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Pepper and Thyme

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Before they'd fled the asteroid Han kept referring to as The Worm Hole, they'd managed enough repairs to help the Falcon limp towards Bespin like a wounded Bantha. She didn't falter, though, which Han also kept pointing out, part in braggadocio, and part in hope his ship would hold together. Leia wasn't superstitious. She'd been raised with a solid education in facts and logic. Nevertheless, every time Han said the words, she found herself stroking the bulkhead, and whispering the same thing, though only inside her head.

Two more days. They would reach their safe berth with this mysterious Lando in two more days. The hull integrity would last that long.

Threepio was switched off again, victim of his own nattering. She felt an odd affection for him, remembering the golden image at her father's side during any number of Senate or Alliance missions. Threepio was a good companion and a great helper and just the wrong voice to hear when she was already on edge. She'd make it up to him later.

That left her with Chewbacca, whom she'd learned to appreciate as a calming presence in their often chaotic lives, the growl that wouldn't necessarily pull Han back from his latest bad idea but would be bang by Han's side when things went sour despite his earlier warnings. It also left her with Han.

Leia frowned.

Then she sighed.

Sharing close quarters with Han Solo had not been on her agenda when they'd written up the evacuation plans for Hoth. He pricked at her, assessing her weaknesses, then drew back and made nice until she let her guard down again. Luke was kind and straightforward, never pushing past the lines she drew. Han harried her, and teased her, and protected her, and made her dizzy with a blur of emotions that also had not been on her agenda. He'd kissed her, or she'd kissed him. Her memory flipped back and forth, claiming both.

She stared at the back of Han's head now as he and Chewie chatted, watching the viewscreen, and it was too much closeness. She stood and turned to leave the cockpit.

"Going for a stroll?" Han asked. Leia tensed for a "Your Worship" that never came.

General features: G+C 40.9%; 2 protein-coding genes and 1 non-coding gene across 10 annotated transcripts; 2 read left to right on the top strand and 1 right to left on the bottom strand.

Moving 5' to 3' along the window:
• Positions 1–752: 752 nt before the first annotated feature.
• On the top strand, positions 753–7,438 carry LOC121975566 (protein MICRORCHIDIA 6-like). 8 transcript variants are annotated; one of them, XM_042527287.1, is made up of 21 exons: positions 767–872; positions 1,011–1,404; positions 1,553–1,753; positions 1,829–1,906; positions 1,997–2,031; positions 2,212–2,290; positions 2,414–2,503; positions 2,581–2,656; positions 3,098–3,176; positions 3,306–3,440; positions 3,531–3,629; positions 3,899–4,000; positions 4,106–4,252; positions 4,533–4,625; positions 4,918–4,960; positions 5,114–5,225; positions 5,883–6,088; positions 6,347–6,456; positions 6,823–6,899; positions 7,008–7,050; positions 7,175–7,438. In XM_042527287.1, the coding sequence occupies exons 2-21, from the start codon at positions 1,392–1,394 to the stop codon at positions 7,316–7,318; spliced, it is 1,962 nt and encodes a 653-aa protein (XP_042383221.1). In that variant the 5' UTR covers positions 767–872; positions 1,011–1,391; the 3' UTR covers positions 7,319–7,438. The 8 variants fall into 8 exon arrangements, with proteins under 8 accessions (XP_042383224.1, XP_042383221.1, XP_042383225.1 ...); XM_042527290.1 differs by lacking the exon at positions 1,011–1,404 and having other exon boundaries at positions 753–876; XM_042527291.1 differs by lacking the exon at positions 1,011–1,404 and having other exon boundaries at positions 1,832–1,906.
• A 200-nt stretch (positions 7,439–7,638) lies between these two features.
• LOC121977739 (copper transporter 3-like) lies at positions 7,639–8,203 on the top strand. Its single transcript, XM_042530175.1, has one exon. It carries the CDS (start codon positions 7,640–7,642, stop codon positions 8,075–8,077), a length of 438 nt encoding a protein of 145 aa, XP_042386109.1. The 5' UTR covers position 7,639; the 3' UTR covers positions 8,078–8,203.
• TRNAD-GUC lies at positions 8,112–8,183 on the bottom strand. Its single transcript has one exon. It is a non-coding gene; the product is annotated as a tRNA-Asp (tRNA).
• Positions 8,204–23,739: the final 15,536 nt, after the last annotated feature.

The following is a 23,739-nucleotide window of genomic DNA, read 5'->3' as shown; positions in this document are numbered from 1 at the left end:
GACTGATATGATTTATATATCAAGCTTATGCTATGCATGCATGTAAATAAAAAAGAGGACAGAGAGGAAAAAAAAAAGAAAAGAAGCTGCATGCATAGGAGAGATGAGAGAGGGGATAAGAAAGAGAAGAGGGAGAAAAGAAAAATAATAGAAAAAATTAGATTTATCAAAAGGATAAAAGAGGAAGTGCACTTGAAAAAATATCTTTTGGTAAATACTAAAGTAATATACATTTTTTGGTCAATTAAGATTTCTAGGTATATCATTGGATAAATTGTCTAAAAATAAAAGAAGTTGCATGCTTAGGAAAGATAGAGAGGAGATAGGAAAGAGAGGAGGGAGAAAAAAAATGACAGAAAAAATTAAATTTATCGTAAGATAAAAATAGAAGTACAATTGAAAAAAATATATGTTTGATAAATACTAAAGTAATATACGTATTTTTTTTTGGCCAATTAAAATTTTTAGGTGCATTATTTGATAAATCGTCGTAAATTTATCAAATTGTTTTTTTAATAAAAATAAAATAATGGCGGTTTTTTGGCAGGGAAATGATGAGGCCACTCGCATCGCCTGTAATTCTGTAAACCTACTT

"Dinner."

"Sounds great." Without an invitation, he sauntered behind her towards the small galley. So much for privacy. Leia could change her mind, fake a headache and escape to her cabin. Food did sound good, though. From behind them, Chewie called out his order.

"I don't know that one," Leia admitted. She was still sketchy on her Shyriiwook.

Han shrugged. "Jodrafil tartare with sautéed shoots, hold the sauce."

"You have that on board?"

"He's kidding."

"Right." Leia was even less apt with Wookiee humor than she was with Wookiee language. She opened the cabinet. "We're low on rations bars."

"They taste terrible anyway." Han flipped open the stasis cabinet, yanking out some packages. "We should eat these up."

Leia poked at the package. "What is it?"

"Some gara steaks we picked up at that last outpost. I've been saving them. May as well enjoy them." Han unwrapped the package. Raw, red meat glistened in a large slab. Leia tried not to stare. "Can you pull out some of those tubers from the back? They go great with these."

"Sure," she said, looking for a parcel of prepared tubers. She only found uncooked ones, and removed a handful. "You mean these?"

"Perfect."

She wasn't a fool. She knew food didn't fall off the animal or jump out of the ground fully-cooked and ready for the plate. She'd even seen the steamy, loud kitchen in the Alliance's mess back on Hoth, and once at a previous base. Items were taken there, and someone with skill turned these items into food. That had been the way back home, and that was the way in the Rebellion. The process had never really involved Leia.

Han seemed fine with the process. He flipped down a panel, and there was a hot plate, which fit a magnetic pan he found in another cabinet.

She couldn't help herself. "You're cooking it yourself?"

"Unless you're volunteering?" She shook her head. "Then yeah. Can you slice those tubers while I cut us off some steaks?"

Leia turned to the tubers. "I don't think so."

Han let out an exasperated sigh before giving her a look. "Have you ever been in a kitchen before?"